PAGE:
Russian President Vladimir Putin has hailed Ukrainian counterpart Petro Poroshenko, who recently quoted the verse "Forever you, the unwashed Russia!" attributed to the 19th century Russian poet Mikhail Lermontov, for knowing classical Russian literature.
"No, I did not see his remarks on this account. However, I was told about them yesterday, I will not hide this fact. Indeed, Mr Poroshenko thought it fit to read this excerpt from Lermontov's poem, 'Forever you, the unwashed Russia! The land of slaves the land of lords, and you, the blue-uniformed ushers, and people who worship them as gods.' First, this tells us that he is familiar with the Russian classical literature, and takes an interest in it. I commend him for that," Putin said during a Q&A session on Thursday, June 15.
"However, this is not the end of this poem. There is the second part, which runs as follows: 'I hope, from your tyrannic hounds to save me with Caucasian wall, from their eye that sees through ground, from their ears that hear all,'" he added.
Putin claims Russia tries not to meddle in Ukraine's internal affairsPutin suggests Mikhail Lermontov was a forward-looking man, and he wanted the political situation in Russia to improve. He was smothered by the atmosphere that prevailed in Russia at that time. And he talked about it openly.
"First, if it was Mikhail Lermontov who wrote this poem, he wrote it approximately in 1841–1842, if memory serves, when he was headed for the Caucasus to join the active army. He was an officer and defended the interests of his homeland. He was a brave officer. Further, at that point, the regions that are considered Ukraine today were Russia's regions, and if the President of today's Ukraine quotes Lermontov as saying that he is leaving for some other place, Lermontov referred to entire Russia, including the areas that today are known as Ukraine. So, there is nothing special to brag about here," Putin said.
"Also, Lermontov was going to the Caucasus, which was part of the Russian Empire at that time. He moved from one part of the empire, St Petersburg, his native land, to another part of the Russian Empire. He was not going anywhere outside of Russia as a matter of fact. Perhaps, Mr Poroshenko is thus sending us a message that he is not going anywhere, either. However, he does it so finely, looking over his shoulder at the jingoists and the real nationalists, numbskulls running around waving swastikas. However, he is telling us: Guys, I have my interests in Russia, and I am really not going anywhere. This may be the case as well. Of course, this is nothing but conjecture. In fact, most likely, Mr Poroshenko wanted to show his voters that he is delivering on his promise by making a civilizational choice, as the Ukrainian leadership puts it, by leading the country towards Europe," Putin added.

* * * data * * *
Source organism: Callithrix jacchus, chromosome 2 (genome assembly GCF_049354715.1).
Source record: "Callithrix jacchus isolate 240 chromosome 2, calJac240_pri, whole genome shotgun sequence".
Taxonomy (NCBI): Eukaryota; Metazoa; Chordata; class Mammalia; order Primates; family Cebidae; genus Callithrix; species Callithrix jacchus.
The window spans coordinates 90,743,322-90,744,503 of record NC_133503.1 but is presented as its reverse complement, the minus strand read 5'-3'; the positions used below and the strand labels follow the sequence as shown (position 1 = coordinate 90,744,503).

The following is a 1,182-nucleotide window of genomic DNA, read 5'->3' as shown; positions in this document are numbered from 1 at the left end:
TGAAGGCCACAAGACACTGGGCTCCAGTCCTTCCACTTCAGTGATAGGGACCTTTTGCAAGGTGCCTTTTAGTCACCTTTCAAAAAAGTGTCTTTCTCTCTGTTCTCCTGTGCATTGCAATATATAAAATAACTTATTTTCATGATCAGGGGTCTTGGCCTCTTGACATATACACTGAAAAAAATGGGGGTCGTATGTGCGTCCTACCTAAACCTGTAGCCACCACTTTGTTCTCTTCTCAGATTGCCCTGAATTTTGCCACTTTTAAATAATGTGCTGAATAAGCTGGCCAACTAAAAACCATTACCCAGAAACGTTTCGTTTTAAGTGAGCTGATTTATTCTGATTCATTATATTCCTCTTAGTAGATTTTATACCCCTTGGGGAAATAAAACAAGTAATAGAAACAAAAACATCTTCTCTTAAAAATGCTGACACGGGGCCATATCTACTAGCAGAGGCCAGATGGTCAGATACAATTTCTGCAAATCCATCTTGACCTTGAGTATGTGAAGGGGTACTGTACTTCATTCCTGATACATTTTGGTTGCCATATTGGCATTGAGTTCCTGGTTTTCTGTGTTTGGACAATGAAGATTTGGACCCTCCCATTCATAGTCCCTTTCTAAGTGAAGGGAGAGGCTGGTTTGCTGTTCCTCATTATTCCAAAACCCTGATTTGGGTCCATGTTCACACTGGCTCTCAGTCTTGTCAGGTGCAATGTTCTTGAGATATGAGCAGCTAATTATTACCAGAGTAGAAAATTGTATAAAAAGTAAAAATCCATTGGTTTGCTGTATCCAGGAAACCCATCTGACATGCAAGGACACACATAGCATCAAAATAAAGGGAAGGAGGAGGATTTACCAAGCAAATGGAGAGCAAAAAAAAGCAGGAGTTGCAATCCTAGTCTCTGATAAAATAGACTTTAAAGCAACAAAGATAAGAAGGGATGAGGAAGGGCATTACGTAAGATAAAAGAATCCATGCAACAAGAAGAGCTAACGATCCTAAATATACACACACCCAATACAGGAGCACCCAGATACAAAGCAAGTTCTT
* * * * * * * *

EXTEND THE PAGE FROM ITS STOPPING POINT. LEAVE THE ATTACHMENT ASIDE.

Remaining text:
"By the way, remember the line, 'the blue-uniformed ushers, and people who worship them as gods?' The place he [Poroshenko] is taking Ukraine to has more blue uniforms than our country. So, he should stay alert to keep out of harm's way and look around carefully. To be sure, we have nothing against these guys. I want to say: we have nothing against you, live in peace and harmony, and good luck to you, especially with new recruits," he said.
Russia threatens to retaliate if Ukraine introduces visas for RussiansAs was reported, President Poroshenko on June 10 recited part of Lermontov's "Forever you, the unwashed Russia!" during an official event on the launch of European Union visa-free travel for Ukrainians as of June 11, saying: "We, Ukrainian people and the whole Ukraine, are entering a new historic era. And this event symbolizes the final break of our state with the Russian Empire and the break of the Ukrainian democratic world with the Russian authoritarian world."